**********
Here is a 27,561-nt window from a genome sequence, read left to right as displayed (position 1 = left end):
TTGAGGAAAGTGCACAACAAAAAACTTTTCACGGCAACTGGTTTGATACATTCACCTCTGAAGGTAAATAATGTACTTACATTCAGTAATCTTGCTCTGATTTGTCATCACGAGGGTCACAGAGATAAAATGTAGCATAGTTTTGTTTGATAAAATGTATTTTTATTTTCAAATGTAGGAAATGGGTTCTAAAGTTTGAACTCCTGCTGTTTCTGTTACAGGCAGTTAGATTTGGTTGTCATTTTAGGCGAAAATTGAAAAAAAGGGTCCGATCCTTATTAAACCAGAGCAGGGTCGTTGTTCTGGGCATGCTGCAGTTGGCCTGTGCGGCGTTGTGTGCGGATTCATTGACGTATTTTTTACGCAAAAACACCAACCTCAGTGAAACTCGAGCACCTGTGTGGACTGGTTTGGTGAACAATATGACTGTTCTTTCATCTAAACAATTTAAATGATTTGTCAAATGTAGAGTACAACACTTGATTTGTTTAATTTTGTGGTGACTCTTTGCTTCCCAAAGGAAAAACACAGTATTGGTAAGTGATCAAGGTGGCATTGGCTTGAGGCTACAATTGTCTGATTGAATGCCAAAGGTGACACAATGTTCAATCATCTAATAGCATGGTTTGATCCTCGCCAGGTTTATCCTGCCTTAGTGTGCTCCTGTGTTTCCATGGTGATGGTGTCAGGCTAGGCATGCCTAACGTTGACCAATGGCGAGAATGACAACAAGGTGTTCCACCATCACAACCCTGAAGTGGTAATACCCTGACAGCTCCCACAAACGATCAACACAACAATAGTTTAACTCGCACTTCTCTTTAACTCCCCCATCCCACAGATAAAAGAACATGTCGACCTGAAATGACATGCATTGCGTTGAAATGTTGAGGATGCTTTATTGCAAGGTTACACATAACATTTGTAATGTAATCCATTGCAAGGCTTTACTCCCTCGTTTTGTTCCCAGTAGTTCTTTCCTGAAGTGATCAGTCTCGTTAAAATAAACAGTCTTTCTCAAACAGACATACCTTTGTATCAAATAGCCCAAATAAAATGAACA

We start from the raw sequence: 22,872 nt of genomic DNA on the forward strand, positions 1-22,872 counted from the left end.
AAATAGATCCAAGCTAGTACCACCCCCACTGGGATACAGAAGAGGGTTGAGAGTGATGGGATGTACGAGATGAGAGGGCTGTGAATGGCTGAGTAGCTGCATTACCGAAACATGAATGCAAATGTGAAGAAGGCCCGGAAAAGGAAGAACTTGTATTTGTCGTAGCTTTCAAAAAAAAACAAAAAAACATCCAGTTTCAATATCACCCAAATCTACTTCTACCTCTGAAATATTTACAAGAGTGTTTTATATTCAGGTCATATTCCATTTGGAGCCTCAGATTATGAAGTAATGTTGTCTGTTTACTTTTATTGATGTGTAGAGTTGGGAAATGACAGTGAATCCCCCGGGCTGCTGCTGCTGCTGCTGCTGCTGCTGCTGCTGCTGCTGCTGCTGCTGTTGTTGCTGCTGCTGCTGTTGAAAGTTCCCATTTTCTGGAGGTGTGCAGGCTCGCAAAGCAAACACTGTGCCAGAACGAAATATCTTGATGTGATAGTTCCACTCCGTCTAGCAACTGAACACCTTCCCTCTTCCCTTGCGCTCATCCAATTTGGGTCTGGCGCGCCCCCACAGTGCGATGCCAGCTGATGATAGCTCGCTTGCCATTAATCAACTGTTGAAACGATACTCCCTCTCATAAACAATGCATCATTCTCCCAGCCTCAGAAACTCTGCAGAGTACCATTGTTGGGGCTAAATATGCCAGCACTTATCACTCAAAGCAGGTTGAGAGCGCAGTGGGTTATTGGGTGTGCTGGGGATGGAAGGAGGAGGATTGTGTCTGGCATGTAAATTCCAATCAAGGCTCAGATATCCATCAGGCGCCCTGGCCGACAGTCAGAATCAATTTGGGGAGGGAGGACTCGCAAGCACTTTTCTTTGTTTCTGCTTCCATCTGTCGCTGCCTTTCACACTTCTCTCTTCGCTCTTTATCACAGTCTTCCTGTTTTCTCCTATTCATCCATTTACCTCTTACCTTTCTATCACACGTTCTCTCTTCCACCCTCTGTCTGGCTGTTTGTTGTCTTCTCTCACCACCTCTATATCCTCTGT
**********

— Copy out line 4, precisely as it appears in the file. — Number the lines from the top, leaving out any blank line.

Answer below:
AAATAGATCCAAGCTAGTACCACCCCCACTGGGATACAGAAGAGGGTTGAGAGTGATGGGATGTACGAGATGAGAGGGCTGTGAATGGCTGAGTAGCTGCATTACCGAAACATGAATGCAAATGTGAAGAAGGCCCGGAAAAGGAAGAACTTGTATTTGTCGTAGCTTTCAAAAAAAAACAAAAAAACATCCAGTTTCAATATCACCCAAATCTACTTCTACCTCTGAAATATTTACAAGAGTGTTTTATATTCAGGTCATATTCCATTTGGAGCCTCAGATTATGAAGTAATGTTGTCTGTTTACTTTTATTGATGTGTAGAGTTGGGAAATGACAGTGAATCCCCCGGGCTGCTGCTGCTGCTGCTGCTGCTGCTGCTGCTGCTGCTGCTGCTGCTGTTGTTGCTGCTGCTGCTGTTGAAAGTTCCCATTTTCTGGAGGTGTGCAGGCTCGCAAAGCAAACACTGTGCCAGAACGAAATATCTTGATGTGATAGTTCCACTCCGTCTAGCAACTGAACACCTTCCCTCTTCCCTTGCGCTCATCCAATTTGGGTCTGGCGCGCCCCCACAGTGCGATGCCAGCTGATGATAGCTCGCTTGCCATTAATCAACTGTTGAAACGATACTCCCTCTCATAAACAATGCATCATTCTCCCAGCCTCAGAAACTCTGCAGAGTACCATTGTTGGGGCTAAATATGCCAGCACTTATCACTCAAAGCAGGTTGAGAGCGCAGTGGGTTATTGGGTGTGCTGGGGATGGAAGGAGGAGGATTGTGTCTGGCATGTAAATTCCAATCAAGGCTCAGATATCCATCAGGCGCCCTGGCCGACAGTCAGAATCAATTTGGGGAGGGAGGACTCGCAAGCACTTTTCTTTGTTTCTGCTTCCATCTGTCGCTGCCTTTCACACTTCTCTCTTCGCTCTTTATCACAGTCTTCCTGTTTTCTCCTATTCATCCATTTACCTCTTACCTTTCTATCACACGTTCTCTCTTCCACCCTCTGTCTGGCTGTTTGTTGTCTTCTCTCACCACCTCTATATCCTCTGT